3. Terrorists are Terrible and Diplomats are Diplomatic
Which brings me to my next point. I know that most of you don’t have to worry about this on a daily basis, working at your yoga centers and health food stores, but those of us who work in Defense have to watch out for terrorists, okay? That’s our job. Day in and day out. And it’s not easy—do you want to know why? Terrorists are not sympathetic, they’re not funny, they’re not adorable, they’re terrible. That’s why they’re called terrorists. Terr-i-ble. If they were pacifists, they’d be peaceful—they’d believe in pacifism. If they were herbalists—you all should know this one—they’d believe in herbalism. (And herbalists plant a lot of things, but they don’t plant bombs on airplanes.) But they’re terrorists, so take a wild guess—what do they believe in? That’s right, terrorism.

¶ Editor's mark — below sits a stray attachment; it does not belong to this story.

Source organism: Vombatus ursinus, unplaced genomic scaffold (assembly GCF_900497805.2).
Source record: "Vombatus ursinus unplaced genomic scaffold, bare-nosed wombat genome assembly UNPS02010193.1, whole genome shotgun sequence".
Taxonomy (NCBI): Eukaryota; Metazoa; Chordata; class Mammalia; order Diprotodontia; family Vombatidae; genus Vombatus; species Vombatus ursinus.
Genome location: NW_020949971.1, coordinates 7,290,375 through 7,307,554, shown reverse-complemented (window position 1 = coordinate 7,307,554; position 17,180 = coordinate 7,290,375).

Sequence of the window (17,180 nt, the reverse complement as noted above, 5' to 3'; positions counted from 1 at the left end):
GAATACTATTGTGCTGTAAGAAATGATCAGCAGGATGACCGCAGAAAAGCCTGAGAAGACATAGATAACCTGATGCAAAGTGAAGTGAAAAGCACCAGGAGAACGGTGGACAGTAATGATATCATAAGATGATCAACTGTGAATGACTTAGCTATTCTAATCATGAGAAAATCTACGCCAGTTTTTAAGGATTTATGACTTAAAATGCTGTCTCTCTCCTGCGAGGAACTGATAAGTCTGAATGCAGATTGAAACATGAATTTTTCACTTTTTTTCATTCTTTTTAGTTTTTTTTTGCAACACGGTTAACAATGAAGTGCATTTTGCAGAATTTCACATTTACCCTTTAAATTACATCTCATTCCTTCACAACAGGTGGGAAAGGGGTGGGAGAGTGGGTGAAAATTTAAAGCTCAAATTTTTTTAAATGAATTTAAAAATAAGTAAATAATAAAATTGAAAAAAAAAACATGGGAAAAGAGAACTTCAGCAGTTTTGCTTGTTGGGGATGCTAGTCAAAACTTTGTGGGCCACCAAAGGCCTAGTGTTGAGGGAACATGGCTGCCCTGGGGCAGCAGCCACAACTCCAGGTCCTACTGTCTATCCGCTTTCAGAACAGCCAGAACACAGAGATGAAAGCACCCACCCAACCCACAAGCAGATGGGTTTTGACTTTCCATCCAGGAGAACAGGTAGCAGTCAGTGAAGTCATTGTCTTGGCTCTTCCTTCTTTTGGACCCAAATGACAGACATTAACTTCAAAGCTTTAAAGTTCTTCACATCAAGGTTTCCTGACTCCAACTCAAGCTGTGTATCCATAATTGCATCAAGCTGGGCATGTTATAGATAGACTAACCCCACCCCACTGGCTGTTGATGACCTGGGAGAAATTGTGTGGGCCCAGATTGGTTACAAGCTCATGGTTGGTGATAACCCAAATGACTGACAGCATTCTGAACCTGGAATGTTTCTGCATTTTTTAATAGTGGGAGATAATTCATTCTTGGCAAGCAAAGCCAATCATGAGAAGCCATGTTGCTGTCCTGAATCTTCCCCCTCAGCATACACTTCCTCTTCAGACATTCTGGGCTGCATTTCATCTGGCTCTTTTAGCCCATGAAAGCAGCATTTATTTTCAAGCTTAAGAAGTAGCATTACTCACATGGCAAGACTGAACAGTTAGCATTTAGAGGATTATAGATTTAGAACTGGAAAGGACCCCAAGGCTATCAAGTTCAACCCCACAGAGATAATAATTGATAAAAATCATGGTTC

Now, this seems like as good time as any to address the little tiff over the photo of myself shaking the hand of Saddam Hussein. I know this is going to be shocking to you all, but, what did you expect me to do? Of course I shook his hand—I was a diplomat. And, follow along with me people, what do diplomats do? You got it—they’re diplomatic. But beyond diplomacy, you know what? I don’t have any control over what Saddam Hussein does. Saddam Hussein is going to do what Saddam Hussein is going to do. Doing happens. I mean, we had to fire on the Axis soldiers to invade Normandy, right? Are you saying that we never should have invaded Normandy? Should we just pretend that all of Nazi Germany never happened?
4. Time is Long